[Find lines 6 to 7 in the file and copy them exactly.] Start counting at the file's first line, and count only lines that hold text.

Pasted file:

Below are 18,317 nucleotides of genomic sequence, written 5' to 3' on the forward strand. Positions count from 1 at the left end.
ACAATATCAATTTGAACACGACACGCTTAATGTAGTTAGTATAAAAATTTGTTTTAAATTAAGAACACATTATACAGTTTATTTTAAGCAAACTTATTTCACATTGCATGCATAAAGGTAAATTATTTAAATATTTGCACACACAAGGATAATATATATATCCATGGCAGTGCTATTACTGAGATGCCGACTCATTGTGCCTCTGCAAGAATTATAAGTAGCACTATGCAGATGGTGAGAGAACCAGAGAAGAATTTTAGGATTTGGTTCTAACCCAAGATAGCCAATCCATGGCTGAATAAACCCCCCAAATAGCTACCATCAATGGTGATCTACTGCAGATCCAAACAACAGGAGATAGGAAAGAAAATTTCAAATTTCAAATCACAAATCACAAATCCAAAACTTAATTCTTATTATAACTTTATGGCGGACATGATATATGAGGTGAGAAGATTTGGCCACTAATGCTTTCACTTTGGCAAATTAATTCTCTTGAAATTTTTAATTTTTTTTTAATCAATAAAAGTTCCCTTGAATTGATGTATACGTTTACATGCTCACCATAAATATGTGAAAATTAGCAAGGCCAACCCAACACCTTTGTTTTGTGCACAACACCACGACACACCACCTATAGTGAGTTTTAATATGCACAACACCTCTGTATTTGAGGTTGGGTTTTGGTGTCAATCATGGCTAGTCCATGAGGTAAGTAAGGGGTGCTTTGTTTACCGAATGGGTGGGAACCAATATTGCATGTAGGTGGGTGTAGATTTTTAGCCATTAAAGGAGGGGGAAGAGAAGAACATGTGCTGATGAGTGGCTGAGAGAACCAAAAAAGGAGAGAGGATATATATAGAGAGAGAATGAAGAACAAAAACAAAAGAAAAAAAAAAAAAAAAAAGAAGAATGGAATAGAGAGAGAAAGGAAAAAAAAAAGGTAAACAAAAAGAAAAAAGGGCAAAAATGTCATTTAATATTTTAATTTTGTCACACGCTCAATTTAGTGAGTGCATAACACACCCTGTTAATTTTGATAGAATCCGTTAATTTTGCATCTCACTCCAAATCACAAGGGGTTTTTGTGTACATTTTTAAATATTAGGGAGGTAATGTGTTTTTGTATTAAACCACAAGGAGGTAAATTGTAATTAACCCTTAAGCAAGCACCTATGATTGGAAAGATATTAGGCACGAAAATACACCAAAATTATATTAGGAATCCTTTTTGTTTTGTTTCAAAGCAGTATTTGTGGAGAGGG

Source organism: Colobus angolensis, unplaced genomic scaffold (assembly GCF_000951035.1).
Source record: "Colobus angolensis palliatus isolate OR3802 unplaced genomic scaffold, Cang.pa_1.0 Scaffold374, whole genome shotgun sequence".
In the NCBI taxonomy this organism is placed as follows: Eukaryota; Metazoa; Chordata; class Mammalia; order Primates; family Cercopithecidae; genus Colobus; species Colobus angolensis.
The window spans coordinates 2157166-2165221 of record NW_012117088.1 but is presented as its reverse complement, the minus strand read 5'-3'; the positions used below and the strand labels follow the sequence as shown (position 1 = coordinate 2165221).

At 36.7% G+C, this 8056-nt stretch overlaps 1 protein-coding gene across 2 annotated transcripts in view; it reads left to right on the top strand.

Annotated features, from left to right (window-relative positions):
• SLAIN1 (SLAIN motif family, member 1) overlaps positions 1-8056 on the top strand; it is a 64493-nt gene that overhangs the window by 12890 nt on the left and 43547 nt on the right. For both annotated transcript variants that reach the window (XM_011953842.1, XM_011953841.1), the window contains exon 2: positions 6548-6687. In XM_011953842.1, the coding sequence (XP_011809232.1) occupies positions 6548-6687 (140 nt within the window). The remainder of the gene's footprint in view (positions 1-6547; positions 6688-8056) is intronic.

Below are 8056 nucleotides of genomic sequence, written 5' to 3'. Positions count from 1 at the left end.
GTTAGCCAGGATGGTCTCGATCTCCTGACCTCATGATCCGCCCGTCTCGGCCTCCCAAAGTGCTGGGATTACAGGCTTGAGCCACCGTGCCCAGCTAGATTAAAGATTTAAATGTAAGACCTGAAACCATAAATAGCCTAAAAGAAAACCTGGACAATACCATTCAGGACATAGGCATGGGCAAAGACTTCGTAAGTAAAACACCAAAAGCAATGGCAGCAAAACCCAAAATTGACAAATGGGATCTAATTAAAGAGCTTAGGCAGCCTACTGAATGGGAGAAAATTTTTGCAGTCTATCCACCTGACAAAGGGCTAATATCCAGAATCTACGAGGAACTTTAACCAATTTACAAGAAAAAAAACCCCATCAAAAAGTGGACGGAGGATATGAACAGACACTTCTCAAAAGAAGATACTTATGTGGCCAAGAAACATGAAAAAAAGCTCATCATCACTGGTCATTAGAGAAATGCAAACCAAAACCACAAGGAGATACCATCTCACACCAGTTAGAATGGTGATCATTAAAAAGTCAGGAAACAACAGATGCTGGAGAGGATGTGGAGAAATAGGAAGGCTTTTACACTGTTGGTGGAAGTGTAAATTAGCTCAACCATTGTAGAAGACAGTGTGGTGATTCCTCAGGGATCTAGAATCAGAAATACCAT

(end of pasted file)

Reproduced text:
The window spans coordinates 2157166-2165221 of record NW_012117088.1 but is presented as its reverse complement, the minus strand read 5'-3'; the positions used below and the strand labels follow the sequence as shown (position 1 = coordinate 2165221).

At 36.7% G+C, this 8056-nt stretch overlaps 1 protein-coding gene across 2 annotated transcripts in view; it reads left to right on the top strand.